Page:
|US5425772||20. Sept. 1993||20. Juni 1995||Brantigan; John W.||Prosthetic implant for intervertebral spinal fusion|
|US5443514||1. Okt. 1993||22. Aug. 1995||Acromed Corporation||Method for using spinal implants|
|US5458638||6. Nov. 1992||17. Okt. 1995||Spine-Tech, Inc.||Non-threaded spinal implant|
|US5489308||1. Sept. 1994||6. Febr. 1996||Spine-Tech, Inc.||Spinal implant|
|US5554191||23. Jan. 1995||10. Sept. 1996||Biomat||Intersomatic vertebral cage|
|US5609636||11. Jan. 1996||11. März 1997||Spine-Tech, Inc.||Spinal implant|
|US5658337||17. Apr. 1996||19. Aug. 1997||Spine-Tech, Inc.||Intervertebral fusion implant|
|US5665122||31. Jan. 1995||9. Sept. 1997||Kambin; Parviz||Expandable intervertebral cage and surgical method|
|US5669909||30. März 1995||23. Sept. 1997||Danek Medical, Inc.||Interbody fusion device and method for restoration of normal spinal anatomy|
|US5681135||20. Juli 1995||28. Okt. 1997||Simonson; Peter Melott||Threaded fastener with multi-stage torque limiting applicator|
|US5693100||15. März 1996||2. Dez. 1997||Pisharodi; Madhavan||Middle expandable intervertebral disk implant|
|US5716355||10. Apr. 1995||10. Febr. 1998||Sofamor Danek Group, Inc.||Transverse connection for spinal rods|
|US5716415||8. März 1996||10. Febr. 1998||Acromed Corporation||Spinal implant|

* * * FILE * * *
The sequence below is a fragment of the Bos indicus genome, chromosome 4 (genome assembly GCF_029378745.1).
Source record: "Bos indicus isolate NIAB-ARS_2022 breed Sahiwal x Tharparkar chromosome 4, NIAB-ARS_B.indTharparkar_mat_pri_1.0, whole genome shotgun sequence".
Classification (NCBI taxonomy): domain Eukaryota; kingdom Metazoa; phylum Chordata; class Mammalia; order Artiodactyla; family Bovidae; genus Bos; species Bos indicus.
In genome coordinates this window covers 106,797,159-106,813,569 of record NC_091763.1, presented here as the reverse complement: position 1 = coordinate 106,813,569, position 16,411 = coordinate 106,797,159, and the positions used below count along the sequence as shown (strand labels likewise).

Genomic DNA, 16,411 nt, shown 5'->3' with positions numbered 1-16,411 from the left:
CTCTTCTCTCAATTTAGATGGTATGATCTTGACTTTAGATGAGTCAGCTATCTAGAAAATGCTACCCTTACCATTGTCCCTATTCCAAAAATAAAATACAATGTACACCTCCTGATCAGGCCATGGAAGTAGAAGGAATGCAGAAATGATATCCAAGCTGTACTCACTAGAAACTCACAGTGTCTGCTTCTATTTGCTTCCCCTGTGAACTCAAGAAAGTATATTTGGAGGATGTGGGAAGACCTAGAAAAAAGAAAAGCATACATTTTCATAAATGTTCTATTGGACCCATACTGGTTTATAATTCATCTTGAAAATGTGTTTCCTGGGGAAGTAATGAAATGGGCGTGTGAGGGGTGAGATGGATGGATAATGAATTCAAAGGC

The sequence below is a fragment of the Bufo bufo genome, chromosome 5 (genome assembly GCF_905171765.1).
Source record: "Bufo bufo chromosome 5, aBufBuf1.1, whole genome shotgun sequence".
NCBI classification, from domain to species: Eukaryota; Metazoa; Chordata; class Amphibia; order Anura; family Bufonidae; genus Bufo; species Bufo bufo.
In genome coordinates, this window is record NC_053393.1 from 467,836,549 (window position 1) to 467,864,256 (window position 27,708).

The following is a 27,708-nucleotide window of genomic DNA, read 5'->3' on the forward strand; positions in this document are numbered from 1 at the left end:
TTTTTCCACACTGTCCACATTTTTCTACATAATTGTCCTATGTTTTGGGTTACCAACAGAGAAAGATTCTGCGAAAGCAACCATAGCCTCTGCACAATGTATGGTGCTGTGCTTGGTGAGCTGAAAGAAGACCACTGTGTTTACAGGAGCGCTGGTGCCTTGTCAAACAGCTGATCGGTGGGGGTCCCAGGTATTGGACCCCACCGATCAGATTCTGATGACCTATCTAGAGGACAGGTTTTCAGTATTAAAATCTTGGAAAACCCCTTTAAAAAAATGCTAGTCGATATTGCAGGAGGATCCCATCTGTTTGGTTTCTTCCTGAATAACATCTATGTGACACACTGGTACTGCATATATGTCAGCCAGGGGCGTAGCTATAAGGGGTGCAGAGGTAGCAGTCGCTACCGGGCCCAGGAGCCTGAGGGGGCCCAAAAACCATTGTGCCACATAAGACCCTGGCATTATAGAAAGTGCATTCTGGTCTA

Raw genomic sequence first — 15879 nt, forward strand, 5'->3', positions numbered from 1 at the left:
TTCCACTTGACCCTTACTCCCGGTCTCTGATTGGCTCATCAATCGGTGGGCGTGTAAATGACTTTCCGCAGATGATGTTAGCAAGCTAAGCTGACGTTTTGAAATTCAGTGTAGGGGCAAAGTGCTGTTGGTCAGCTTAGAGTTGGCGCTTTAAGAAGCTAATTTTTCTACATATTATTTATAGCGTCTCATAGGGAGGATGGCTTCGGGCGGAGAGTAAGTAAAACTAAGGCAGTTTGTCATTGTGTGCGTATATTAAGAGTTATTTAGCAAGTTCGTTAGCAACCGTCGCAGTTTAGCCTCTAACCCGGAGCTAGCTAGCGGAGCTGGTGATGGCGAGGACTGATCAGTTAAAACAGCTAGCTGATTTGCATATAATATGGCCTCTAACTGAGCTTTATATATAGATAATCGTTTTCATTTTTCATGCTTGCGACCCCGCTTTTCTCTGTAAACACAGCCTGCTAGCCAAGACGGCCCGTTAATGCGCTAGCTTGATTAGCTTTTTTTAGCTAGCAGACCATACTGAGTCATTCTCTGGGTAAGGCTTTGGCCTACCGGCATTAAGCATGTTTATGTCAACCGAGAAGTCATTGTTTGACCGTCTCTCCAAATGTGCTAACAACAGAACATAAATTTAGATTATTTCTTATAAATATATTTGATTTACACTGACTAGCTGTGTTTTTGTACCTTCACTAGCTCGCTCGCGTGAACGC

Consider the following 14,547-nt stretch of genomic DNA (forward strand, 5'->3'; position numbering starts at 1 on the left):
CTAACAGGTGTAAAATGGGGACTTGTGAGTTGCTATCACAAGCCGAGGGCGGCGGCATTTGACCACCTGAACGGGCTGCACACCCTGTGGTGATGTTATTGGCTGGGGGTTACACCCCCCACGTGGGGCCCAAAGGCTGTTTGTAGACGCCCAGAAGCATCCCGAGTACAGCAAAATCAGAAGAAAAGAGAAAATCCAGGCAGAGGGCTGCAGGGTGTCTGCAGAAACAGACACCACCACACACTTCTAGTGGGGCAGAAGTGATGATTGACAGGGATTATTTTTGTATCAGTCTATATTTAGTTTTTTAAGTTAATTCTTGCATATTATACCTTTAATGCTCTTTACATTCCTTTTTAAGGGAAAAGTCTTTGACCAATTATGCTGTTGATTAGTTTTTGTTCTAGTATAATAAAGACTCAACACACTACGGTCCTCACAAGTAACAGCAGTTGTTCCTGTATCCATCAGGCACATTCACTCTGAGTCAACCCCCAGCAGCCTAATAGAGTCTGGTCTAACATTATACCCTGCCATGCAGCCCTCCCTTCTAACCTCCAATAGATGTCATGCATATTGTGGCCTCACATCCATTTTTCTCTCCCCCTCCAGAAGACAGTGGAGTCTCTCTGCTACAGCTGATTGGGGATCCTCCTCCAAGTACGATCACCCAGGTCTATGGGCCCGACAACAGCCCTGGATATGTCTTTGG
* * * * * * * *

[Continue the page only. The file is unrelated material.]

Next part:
|US5782919||27. März 1995||21. Juli 1998||Sdgi Holdings, Inc.||Interbody fusion device and method for restoration of normal spinal anatomy|
|US5865847||29. Juli 1997||2. Febr. 1999||Sulzer Spine-Tech Inc.||Lordotic spinal implant|
|US5904719||24. Juli 1997||18. Mai 1999||Techsys Medical, Llc||Interbody fusion device having partial circular section cross-sectional segments|
|US5941880||2. Jan. 1998||24. Aug. 1999||The J7 Summit Medical Group, Lll||Coupling member for cross-linking intervertebral cage devices|
|US5968098||22. Okt. 1996||19. Okt. 1999||Surgical Dynamics, Inc.||Apparatus for fusing adjacent bone structures|
|US5980522||21. Nov. 1997||9. Nov. 1999||Koros; Tibor||Expandable spinal implants|
|US6053916||17. Febr. 1999||25. Apr. 2000||Moore; Michael R.||Sacroiliac implant|
|US6102950||19. Jan. 1999||15. Aug. 2000||Vaccaro; Alex||Intervertebral body fusion device|
|US6117174||16. Sept. 1998||12. Sept. 2000||Nolan; Wesley A.||Spinal implant device|
|US6123705||1. Okt. 1996||26. Sept. 2000||Sdgi Holdings, Inc.||Interbody spinal fusion implants|
|US6129763||12. Sept. 1997||10. Okt. 2000||Chauvin; Jean-Luc||Expandable osteosynthesis cage|
|US6165219||6. März 1998||26. Dez. 2000||Sulzer Spine-Tech Inc.||Lordotic spinal implant|